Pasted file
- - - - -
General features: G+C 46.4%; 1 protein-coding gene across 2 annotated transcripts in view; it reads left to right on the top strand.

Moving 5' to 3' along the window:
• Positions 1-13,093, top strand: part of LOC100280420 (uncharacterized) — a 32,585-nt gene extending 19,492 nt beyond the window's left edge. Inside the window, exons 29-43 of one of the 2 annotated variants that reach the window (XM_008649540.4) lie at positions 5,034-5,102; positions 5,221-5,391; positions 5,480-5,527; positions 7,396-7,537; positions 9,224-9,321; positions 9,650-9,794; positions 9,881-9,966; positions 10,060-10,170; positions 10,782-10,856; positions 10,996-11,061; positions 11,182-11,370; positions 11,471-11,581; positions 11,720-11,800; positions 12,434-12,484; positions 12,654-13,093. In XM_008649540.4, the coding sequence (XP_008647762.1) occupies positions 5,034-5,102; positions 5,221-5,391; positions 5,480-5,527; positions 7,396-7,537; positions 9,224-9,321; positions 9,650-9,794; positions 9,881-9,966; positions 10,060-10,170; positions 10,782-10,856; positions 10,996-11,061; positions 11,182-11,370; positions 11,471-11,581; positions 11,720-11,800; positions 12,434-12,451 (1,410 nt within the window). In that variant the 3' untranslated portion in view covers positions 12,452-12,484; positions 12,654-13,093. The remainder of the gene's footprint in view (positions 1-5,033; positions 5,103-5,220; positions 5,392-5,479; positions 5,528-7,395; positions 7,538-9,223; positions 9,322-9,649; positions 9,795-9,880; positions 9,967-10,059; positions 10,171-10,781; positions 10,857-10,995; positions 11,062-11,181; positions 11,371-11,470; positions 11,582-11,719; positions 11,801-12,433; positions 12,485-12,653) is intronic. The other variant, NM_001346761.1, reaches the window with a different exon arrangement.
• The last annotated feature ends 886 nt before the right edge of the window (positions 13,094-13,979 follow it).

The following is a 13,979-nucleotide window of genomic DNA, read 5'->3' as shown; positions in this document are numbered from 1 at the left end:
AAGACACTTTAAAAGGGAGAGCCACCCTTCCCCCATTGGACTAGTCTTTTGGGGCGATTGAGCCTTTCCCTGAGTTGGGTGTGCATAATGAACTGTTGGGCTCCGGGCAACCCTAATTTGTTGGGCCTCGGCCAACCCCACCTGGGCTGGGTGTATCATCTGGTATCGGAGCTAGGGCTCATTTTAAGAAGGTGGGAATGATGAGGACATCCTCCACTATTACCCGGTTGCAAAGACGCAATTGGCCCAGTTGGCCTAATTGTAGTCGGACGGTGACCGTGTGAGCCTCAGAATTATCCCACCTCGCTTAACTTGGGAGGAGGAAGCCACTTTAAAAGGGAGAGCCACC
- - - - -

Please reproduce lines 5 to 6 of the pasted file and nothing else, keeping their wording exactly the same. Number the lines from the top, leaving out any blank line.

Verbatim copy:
The following is a 13,979-nucleotide window of genomic DNA, read 5'->3' as shown; positions in this document are numbered from 1 at the left end:
AAGACACTTTAAAAGGGAGAGCCACCCTTCCCCCATTGGACTAGTCTTTTGGGGCGATTGAGCCTTTCCCTGAGTTGGGTGTGCATAATGAACTGTTGGGCTCCGGGCAACCCTAATTTGTTGGGCCTCGGCCAACCCCACCTGGGCTGGGTGTATCATCTGGTATCGGAGCTAGGGCTCATTTTAAGAAGGTGGGAATGATGAGGACATCCTCCACTATTACCCGGTTGCAAAGACGCAATTGGCCCAGTTGGCCTAATTGTAGTCGGACGGTGACCGTGTGAGCCTCAGAATTATCCCACCTCGCTTAACTTGGGAGGAGGAAGCCACTTTAAAAGGGAGAGCCACC